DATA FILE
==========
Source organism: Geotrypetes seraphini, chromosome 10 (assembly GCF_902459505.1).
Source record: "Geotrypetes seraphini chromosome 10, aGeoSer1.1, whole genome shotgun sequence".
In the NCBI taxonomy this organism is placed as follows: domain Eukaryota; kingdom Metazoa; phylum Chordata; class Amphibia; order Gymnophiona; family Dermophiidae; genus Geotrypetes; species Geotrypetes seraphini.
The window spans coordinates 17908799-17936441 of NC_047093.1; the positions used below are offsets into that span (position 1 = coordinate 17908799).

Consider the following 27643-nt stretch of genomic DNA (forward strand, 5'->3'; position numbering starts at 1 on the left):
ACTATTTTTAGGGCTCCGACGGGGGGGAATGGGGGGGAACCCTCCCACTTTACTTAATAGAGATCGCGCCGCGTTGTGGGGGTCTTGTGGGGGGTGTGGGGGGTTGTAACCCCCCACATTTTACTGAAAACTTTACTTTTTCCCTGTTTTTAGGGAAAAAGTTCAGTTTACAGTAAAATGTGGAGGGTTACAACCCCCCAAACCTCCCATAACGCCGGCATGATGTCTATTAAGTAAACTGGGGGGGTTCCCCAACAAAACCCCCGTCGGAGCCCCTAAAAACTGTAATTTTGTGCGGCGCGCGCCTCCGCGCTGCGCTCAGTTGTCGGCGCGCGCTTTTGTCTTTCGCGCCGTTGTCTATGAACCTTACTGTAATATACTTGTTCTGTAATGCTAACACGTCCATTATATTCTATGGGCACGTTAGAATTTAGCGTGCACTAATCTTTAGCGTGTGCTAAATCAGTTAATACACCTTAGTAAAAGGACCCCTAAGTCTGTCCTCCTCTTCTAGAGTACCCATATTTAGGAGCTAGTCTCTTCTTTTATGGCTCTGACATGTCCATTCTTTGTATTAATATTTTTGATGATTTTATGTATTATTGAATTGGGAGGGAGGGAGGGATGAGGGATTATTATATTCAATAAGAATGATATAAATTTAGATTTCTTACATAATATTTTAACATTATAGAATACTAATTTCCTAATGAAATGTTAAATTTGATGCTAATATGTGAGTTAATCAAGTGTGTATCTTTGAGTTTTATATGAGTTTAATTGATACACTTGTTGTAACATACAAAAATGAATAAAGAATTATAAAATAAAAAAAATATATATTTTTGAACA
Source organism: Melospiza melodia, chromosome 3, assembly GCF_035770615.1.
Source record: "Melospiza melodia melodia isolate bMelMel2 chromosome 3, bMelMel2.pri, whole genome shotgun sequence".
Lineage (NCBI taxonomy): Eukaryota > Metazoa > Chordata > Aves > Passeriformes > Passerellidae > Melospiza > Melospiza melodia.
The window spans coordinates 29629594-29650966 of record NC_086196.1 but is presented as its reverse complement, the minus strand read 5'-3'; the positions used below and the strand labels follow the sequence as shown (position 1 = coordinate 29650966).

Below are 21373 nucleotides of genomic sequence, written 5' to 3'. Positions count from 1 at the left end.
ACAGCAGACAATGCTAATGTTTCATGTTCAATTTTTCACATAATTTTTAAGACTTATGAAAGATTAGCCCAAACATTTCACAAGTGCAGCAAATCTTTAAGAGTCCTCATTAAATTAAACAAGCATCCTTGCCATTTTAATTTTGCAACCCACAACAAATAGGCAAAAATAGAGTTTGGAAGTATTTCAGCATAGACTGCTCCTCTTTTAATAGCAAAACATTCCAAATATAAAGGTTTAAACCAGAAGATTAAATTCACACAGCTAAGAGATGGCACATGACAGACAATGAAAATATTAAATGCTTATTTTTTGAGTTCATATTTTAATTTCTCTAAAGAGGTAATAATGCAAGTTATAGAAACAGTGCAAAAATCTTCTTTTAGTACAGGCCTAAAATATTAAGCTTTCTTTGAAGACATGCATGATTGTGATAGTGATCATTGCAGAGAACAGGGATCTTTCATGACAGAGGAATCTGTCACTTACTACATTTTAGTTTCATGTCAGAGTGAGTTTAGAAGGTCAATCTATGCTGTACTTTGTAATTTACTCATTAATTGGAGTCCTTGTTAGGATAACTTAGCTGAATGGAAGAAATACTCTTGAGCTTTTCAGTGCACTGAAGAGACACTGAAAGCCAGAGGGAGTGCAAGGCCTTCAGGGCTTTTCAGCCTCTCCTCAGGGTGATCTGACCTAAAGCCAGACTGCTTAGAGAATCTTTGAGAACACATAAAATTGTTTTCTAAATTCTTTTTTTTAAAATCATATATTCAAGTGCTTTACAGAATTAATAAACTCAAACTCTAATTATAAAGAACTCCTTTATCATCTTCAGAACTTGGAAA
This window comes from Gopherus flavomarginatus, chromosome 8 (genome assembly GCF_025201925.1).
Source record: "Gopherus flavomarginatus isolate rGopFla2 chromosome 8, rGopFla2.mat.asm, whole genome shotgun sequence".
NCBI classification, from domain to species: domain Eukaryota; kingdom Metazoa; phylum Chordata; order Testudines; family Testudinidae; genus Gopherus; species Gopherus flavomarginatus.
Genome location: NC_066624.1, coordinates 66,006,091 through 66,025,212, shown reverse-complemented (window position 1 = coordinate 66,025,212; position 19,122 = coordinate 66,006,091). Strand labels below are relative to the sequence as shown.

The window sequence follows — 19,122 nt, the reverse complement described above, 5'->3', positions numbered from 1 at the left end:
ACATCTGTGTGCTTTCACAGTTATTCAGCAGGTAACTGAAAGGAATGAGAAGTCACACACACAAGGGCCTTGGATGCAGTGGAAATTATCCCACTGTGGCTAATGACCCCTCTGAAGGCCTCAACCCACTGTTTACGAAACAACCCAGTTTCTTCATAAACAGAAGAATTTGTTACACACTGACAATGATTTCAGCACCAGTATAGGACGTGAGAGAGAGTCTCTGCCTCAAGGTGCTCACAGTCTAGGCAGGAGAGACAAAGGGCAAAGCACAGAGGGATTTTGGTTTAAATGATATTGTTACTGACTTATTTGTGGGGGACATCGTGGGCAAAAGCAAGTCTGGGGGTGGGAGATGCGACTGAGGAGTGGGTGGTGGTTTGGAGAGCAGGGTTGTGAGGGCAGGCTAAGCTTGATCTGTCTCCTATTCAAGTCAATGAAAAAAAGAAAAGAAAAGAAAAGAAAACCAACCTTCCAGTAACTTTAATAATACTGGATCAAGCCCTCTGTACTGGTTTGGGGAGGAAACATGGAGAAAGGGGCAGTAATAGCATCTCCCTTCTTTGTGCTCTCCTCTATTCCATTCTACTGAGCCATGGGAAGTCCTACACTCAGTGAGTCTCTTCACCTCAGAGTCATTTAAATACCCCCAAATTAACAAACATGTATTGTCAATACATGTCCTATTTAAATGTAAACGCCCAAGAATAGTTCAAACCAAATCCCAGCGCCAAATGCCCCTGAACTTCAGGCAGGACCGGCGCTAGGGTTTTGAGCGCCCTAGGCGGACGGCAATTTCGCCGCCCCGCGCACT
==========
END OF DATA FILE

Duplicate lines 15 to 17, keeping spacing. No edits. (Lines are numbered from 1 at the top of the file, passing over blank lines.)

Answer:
NCBI classification, from domain to species: domain Eukaryota; kingdom Metazoa; phylum Chordata; order Testudines; family Testudinidae; genus Gopherus; species Gopherus flavomarginatus.
Genome location: NC_066624.1, coordinates 66,006,091 through 66,025,212, shown reverse-complemented (window position 1 = coordinate 66,025,212; position 19,122 = coordinate 66,006,091). Strand labels below are relative to the sequence as shown.

The window sequence follows — 19,122 nt, the reverse complement described above, 5'->3', positions numbered from 1 at the left end: